Arnott’s Shapes Mini Bites Chilli Cheese

July 11, 2021 at 20:00 | Posted in biscuits | Leave a comment

Well, after a brief hiatus, we’re back with the next in the new series of Shapes – Chilli Cheese. Now, chilli. I like chilli. Oh yes. Love a spicy curry, a hot chilli, some fiery snacks. Oh yeah. And cheese. Cheese is good too. Love some strong cheddar, a tangy stilton or a creamy brie. Yum.

Bu chilli and cheese together? This I am less sure about. They just don’t seem to be quite the thing. Yes, I know about nachos. But even so. Chilli and cheese just seems like something that won’t really work. So how does Arnott’s manage this difficult marriage?

On one level, admirably. There is a good cheese flavour here, nice and rich. And the chilli is also there; these are probably the most spicy Arnott’s snack I have ever tasted. They even have little flames emblazoned on each biscuit to warn you. the junior Chillikebabs struggled with the heat, So this is pretty good stuff.

But. In the end, it is what it is. Chilli and cheese. Two flavours that just don’t really work together. So in summary, they taste exactly like you think they will taste. Like cheese and chilli, both fighting it out on the palate, but never joining in a harmonious blend.

I’m going to give these a 5 out of ten, plus a bonus point for trying.

Arnott’s Shapes Mini Bites Sour Cream and Onion

May 2, 2021 at 14:30 | Posted in biscuits | Leave a comment
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There’s a new Shapes variant in town! The whole new range, actually, called ‘Mini Bites’. I was hoping these might be the ‘extreme‘ range from a few years ago making a come back (which I maintain were a great snack with a terrible name), but they are not. They are smaller and much fatter – in fact, they remind me of a snack called ‘Fish’n’chips’ from my childhood in 70’s UK. You can google this if you like, or I can save you the bother and let you know that they have been revived! How exciting. Ho hum. But anyway, we’ve moved on from the 70’s and it’s time to look at this very up-to-the-minute twenty-first century snack.

They are little, quite puffy biscuits that are quite soft. They are small enough that we really need to pop two or three into your mouth at a time, which is kind of fun, and makes them extra addictive, I think. The sour cream and onion flavour is exactly what you would expect – it has a slight tang, a slight sweetness and is very moreish.

And they are quite addictive. Not as bad as the Vegemite shapes, and of course nothing compared to that crack cocaine of biscuits, the Lemon Crisp. But it is hard to stop once you pop, as the slogan of a rival cream cheese and onion snack might say. I ate the entire box in one go, and didn’t share even one of them with Chillikebab Jnr I, even though she is a chip off the old block when it comes to snacks. (Chip. Geddit?).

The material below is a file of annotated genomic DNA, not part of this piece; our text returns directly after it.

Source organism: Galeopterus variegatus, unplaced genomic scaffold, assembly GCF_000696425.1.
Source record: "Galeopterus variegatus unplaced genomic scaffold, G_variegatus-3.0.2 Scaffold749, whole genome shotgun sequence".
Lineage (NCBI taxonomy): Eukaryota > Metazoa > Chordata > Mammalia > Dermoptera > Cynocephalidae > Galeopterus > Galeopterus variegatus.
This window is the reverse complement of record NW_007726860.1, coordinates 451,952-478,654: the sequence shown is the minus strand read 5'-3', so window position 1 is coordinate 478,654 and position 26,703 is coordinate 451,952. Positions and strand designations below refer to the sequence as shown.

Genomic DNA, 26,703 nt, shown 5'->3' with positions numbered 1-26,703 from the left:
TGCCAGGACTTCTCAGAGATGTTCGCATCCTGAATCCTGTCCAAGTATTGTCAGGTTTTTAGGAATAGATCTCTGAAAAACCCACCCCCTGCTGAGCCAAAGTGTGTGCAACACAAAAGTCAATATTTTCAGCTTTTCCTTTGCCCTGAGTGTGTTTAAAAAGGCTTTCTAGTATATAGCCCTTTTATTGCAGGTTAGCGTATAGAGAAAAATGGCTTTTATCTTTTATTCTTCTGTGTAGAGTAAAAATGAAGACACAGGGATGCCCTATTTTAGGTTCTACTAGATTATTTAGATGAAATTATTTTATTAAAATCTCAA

But are they any good? Well, there is nothing wrong with them, and I did eat a whole box. But, but, but, there’s something not quite right about them. I can’t put my finger on it, but I think it’s to do with the small size and form factor. So, despite not being able to in any way elucidate what the problem is, I am only going to give them a five out of ten. Sometimes that’s how the cookie crumbles…

Arnott’s Monte Carlo Black Forest

March 16, 2021 at 20:18 | Posted in biscuits | Leave a comment
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Arnott’s have a bit of a thing for the Black Forest. There’s been a few different attempts at recreating this retro 70s desert in biscuit form, with mixed results, but now they have decided to give the Monte Carlo a go. This may not be a bad idea; the original Monte Carlo did taste rather like a cake, so perhaps it is a good starting point for another cake recreation.

Now, I’m going to admit something here. I secretly rather like Black Forest Gateau. You know, the proper version that comes in a box with a round cellophane panel in the top, with piped cream, glace cherries and all the rest. When I was a teenager I used to work in a restaurant with delusions of grandeur, and this was one of several such gateau that we had on the sweet trolley (yes, it had a bone-fide sweet trolley). I recall at the end of the shift, if there was just one or two rather manky pieces of gateau left from a cake we would eat them, as they would be hard to sell (well, that was the justification at the time, although I’m not sure Bernie, the rather fierce restaurant manager, knew about this arrangement or would have approved). And the one you hoped to get was Black Forest. It was sophisticated and decadent, much better than the boring nut and orange one, or the rather peculiar one called ‘Ali Baba’. So yes, I have fond memories of illicitly eating black forest in the back kitchen with my fellow wait staff after a long shift serving prawn cocktails and steak diane.

Sad to say, these biscuit do not really get close to that experience. They are but a pale imitation of a black forest gateau, to he honest. A bit chocolaty, a bit sort of indeterminate cherry, some sweet creme, but that’s it. That said, they are not bad. I’d go as far as to say they are better than the original Monte Carlo; they are a bit less sickly I think, or at least more interesting. So nothing wrong with them as such, just not what I was hoping for. I’m going to give them a five out of ten.



Arnott’s Double Cheeseburger Shapes

February 7, 2021 at 16:48 | Posted in biscuits | Leave a comment
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Now, I am not averse to snack food, as you will know. Nor even full on junk food, for that matter. But there is one particular (and popular) fast food option that I Do Not Like At All. This is not a new, bah-humbug old person thing. I’ve never liked it, even since I was a teenager. Flat, pappy, tasteless, soggy burgers with absolutely no redeeming qualities at all. Both the bun and the meat patty, for example, have absolutely no flavour or texture. Now, for me, I feel both of those items are necessary to make themselves heard in a burger. They are, after all, the defining feature of the thing. But in this particular version that I am talking about, they are essentially absent. All that’s left is a lot of rather sweet sauce kind of stuff, and a flaccid gherkin. This gherkin, but the way, is the only aspect of the whole thing that has any taste whatsoever. As I understand it, aficionados of this ‘burger’ ritualistically open the lid and discard it before eating, a silent protest against flavour. I am talking, for those who have not yet twigged, about Maccas. Revolting. Literally any other option is better than Maccas.